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i had a problem with oil soaking through a MAC cover for my mustang.....the newer covers now come powdercoated to prevent this. With the girdles I use grey permatex RTV in place of the gasket.

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bitchin' :thumbs:

 

got the part numbers for the arp studs and nuts?

 

 

Sure thing. Call T/A Performance and ask for part # TA 1815. It is true ARP hardware. Around $20 like Chase stated.

 

One other thing to add is that the cover bolts are not stainless and will rust in time. I plan on ordering some stainless hardware from McMaster and installing in the future. :thumbs:

 

I am not a big fan of the Permatex gasket material. If you are not careful and apply too much, it mixes with the gear oil upon install. I just don't feel comfortable having that in my diff when the gasket does the job if torqued correctly.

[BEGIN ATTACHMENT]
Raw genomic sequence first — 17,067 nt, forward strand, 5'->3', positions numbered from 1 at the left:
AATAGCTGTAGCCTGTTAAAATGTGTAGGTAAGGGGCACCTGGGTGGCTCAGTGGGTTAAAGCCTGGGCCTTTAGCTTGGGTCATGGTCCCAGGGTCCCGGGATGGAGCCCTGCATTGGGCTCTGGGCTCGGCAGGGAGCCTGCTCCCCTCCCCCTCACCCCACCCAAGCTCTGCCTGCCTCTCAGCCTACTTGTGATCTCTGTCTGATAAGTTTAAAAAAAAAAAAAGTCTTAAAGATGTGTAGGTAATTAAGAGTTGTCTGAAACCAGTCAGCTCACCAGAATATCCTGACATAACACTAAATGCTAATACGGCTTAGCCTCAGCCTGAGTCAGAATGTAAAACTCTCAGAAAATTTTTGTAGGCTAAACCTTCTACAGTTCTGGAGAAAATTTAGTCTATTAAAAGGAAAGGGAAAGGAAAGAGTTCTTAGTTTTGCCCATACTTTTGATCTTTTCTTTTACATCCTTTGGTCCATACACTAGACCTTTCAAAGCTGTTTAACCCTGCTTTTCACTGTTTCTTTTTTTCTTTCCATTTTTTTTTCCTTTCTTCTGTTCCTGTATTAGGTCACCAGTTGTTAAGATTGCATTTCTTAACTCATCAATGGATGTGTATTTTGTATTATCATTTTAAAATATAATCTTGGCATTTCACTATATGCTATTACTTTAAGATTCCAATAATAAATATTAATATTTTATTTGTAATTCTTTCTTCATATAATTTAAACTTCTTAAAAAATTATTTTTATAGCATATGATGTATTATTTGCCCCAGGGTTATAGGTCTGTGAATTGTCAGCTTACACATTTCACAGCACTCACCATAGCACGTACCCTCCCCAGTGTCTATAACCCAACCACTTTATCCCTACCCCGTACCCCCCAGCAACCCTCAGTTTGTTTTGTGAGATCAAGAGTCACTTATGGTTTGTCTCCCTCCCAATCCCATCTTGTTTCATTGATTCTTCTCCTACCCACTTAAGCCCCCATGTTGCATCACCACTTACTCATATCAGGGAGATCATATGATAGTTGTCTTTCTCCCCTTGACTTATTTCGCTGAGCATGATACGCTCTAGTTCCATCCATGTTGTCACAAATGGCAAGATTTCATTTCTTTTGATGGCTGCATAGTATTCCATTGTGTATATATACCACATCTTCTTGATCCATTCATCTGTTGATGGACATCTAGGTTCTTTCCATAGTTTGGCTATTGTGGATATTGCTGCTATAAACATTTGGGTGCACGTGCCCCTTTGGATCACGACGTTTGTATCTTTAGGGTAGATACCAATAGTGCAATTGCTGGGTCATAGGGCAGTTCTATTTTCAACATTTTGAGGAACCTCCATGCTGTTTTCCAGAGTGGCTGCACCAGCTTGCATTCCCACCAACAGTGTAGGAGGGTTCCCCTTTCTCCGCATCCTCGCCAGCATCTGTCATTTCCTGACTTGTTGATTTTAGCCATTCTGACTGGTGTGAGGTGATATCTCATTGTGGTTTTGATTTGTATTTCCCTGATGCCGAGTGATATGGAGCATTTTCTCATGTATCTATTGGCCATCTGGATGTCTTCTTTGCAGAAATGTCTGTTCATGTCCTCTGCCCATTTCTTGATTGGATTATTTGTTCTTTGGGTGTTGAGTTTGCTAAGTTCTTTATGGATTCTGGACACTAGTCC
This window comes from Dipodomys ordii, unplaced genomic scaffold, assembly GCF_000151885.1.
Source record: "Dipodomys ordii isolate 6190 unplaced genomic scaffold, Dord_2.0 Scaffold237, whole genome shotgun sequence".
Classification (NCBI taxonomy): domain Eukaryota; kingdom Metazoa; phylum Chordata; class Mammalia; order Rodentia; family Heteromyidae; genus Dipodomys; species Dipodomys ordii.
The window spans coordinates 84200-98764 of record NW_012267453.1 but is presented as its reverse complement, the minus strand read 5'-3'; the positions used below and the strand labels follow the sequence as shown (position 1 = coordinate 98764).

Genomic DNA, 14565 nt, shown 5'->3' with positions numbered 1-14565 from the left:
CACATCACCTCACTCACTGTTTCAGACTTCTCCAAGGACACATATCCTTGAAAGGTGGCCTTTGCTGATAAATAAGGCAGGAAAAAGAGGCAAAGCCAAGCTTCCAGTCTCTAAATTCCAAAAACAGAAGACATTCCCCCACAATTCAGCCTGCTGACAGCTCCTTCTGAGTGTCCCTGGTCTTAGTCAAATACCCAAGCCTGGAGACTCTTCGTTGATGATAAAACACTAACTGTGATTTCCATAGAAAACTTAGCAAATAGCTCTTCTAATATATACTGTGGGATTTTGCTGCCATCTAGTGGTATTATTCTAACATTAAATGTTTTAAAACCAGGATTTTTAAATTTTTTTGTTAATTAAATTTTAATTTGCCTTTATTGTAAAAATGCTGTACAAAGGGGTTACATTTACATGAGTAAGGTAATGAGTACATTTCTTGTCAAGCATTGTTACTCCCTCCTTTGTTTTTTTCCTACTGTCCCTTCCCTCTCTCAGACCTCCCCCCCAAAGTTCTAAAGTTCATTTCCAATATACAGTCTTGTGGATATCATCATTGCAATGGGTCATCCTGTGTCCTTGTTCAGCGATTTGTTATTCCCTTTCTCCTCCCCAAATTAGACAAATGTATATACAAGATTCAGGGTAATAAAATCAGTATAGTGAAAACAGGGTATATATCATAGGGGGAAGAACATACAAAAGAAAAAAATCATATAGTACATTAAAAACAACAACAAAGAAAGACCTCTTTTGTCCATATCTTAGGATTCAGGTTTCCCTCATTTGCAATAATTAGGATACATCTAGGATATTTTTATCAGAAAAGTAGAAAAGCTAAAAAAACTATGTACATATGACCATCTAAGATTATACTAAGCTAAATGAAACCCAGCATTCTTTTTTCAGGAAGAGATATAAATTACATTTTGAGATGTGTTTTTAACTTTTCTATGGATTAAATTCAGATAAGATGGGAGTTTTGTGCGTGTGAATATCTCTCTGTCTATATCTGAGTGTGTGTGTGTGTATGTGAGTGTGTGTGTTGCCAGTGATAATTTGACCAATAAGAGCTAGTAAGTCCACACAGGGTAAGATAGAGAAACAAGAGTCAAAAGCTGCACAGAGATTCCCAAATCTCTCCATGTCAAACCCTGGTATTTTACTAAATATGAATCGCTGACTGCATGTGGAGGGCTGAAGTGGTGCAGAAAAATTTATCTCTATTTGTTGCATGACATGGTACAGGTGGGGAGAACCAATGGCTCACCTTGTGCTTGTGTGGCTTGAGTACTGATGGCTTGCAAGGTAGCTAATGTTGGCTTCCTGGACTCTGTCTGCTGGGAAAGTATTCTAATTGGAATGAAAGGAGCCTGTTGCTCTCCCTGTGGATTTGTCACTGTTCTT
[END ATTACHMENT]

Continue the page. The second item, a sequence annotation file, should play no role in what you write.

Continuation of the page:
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What is the part number for the Stud girdle you used? I have a 2004 AWD that i would like to add a stud girdle to. Thanks in advance. :chevy:

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What is the part number for the Stud girdle you used? I have a 2004 AWD that i would like to add a stud girdle to. Thanks in advance. :chevy:

 

 

TA 1807. :cheers:

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nice write up Ill definitely have to do this when I start making some more power.

 

NOTE: If you use GMs new synthetic rear diff fluid make sure you dont add the limited slip additive cause its already got it in there

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did i hear that one of you guys had one of these leaking?

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did i hear that one of you guys had one of these leaking?

 

that was kelley_performance, and he overfilled his rear after installing the girdle, 8 quarts :eek: